"We're really shocked," said Andrade's brother-in-law, Jason Larson, 26, of New Rochelle. "It's hard to believe the car wasn't seen, especially right there."

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Assange Extradition Hearing Begins Tomorrow

LONDON — WikiLeaks founder Julian Assange and his entourage of lawyers, supporters, protesters and journalists are headed back to a London court for a showdown between the secret-spilling computer hacker and Swedish authorities who want him extradited to face sex crimes allegations.

A two-day hearing that begins Monday will decide Assange's legal fate. It will also keep the spotlight away from WikiLeaks' revelations and on its opinion-dividing frontman.

Assange is accused of sexual misconduct by two women he met during a visit to Stockholm last year. At Belmarsh Magistrates' Court, a high-security judicial outpost beside a prison, defense lawyers will argue that he should not be extradited because he has not been charged with a crime, because of flaws in Swedish prosecutors' case – and because a ticket to Sweden could land him in Guantanamo Bay or on U.S. death row.

American officials are trying to build a criminal case against WikiLeaks, which has angered Washington by publishing a trove of leaked diplomatic cables and secret U.S. military files. Assange's lawyers claim the Swedish prosecution is linked to the leaks and politically motivated.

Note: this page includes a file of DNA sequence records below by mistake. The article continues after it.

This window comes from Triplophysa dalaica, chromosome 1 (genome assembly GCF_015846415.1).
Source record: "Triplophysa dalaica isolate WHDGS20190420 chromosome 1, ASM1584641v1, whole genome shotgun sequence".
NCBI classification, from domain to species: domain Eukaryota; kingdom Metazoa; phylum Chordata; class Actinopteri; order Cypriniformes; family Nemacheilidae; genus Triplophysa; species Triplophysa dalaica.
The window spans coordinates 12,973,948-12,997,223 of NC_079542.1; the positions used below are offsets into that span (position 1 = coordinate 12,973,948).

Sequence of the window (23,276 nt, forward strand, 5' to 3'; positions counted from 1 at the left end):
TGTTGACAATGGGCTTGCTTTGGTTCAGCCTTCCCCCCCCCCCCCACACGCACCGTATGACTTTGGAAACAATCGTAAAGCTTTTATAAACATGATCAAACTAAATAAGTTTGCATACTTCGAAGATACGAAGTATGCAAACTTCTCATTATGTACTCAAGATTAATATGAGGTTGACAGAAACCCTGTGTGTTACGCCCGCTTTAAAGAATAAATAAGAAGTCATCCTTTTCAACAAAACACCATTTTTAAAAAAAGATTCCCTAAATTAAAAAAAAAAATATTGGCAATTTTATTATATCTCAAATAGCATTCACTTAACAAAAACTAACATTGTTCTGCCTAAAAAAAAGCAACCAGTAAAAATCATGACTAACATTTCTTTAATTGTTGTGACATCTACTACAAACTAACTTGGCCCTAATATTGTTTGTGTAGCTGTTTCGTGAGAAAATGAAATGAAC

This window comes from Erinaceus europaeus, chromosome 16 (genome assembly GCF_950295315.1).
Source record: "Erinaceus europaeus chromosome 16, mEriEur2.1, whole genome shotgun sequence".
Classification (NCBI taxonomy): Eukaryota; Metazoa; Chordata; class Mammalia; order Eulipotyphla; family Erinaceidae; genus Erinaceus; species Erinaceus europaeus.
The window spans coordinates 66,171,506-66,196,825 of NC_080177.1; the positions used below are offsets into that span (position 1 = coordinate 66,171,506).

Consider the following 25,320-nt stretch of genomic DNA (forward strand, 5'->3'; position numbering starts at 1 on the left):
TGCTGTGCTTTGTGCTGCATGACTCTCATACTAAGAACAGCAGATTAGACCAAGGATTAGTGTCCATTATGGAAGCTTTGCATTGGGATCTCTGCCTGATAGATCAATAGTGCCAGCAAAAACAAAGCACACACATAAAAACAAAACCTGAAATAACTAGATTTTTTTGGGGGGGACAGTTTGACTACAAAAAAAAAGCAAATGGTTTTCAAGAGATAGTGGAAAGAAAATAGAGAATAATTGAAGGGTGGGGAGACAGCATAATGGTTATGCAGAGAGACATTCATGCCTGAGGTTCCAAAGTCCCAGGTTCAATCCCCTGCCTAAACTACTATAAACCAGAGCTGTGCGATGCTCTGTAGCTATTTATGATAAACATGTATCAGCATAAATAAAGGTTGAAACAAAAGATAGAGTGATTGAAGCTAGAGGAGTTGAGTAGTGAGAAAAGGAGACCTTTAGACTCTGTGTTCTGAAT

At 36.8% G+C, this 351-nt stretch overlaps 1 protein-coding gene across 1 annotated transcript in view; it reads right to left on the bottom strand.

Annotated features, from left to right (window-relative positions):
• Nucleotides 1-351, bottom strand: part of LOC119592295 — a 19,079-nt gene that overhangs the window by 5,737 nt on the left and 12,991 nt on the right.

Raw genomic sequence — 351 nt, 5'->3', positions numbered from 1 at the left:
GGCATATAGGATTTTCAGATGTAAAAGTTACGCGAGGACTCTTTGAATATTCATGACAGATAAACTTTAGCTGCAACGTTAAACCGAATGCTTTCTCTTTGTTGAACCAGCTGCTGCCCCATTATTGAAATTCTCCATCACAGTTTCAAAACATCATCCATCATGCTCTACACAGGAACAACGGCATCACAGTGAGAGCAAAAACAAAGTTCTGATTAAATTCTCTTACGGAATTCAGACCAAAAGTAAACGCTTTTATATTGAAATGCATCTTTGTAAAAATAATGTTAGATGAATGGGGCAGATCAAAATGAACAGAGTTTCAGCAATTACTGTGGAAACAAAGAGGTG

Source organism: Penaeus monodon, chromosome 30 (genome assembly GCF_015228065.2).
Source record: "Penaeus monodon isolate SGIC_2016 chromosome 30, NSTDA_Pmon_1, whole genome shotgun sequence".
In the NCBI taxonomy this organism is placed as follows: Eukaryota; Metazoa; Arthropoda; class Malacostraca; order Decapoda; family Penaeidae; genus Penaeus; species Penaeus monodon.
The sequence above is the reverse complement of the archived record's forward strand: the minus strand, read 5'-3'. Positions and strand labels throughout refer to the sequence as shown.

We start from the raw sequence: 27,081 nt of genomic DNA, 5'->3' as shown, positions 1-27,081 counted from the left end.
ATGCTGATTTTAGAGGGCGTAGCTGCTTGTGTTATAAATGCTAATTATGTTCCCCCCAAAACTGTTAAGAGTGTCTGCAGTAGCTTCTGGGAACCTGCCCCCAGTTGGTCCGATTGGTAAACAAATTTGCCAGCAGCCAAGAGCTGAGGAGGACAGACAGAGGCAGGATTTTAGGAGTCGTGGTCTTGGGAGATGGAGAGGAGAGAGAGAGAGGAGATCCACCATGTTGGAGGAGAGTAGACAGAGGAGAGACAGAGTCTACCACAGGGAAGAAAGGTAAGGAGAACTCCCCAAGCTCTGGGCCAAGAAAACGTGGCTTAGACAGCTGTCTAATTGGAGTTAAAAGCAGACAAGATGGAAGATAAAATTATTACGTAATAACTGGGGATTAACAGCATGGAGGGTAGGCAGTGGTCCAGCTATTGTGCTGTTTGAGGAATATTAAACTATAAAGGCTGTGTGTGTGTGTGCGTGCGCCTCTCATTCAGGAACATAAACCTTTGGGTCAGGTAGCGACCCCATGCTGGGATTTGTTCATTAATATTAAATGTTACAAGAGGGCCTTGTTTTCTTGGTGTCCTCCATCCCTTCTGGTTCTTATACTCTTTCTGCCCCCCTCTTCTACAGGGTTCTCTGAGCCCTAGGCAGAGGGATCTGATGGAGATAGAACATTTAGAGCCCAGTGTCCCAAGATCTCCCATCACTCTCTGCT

Preliminary defense arguments released by Assange's legal team claim "there is a real risk that, if extradited to Sweden, the U.S. will seek his extradition and/or illegal rendition to the USA, where there will be a real risk of him being detained at Guantanamo Bay or elsewhere."

The document adds that "there is a real risk that he could be made subject to the death penalty" if sent to the United States. Under European law, suspects cannot be extradited to jurisdictions where they may face execution.

Many legal experts say the Guantanamo claims are fanciful, and Sweden strongly denies coming under American pressure.

Nils Rekke, head of the legal department at the Swedish prosecutor's office in Stockholm, said Assange would be protected from transfer to the U.S. by strict European rules.

"If Assange was handed over to Sweden in accordance with the European Arrest Warrant, Sweden cannot do as Sweden likes after that," he said. "If there were any questions of an extradition approach from the U.S., then Sweden would have to get an approval from the United Kingdom."

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Assange's lawyers will also battle extradition on the ground that he has not been charged with a crime in Sweden and is only wanted for questioning.

They argue that "it is a well-established principle of extradition law ... that mere suspicion should not found a request for extradition."

Lawyers for Sweden have yet to disclose their legal arguments.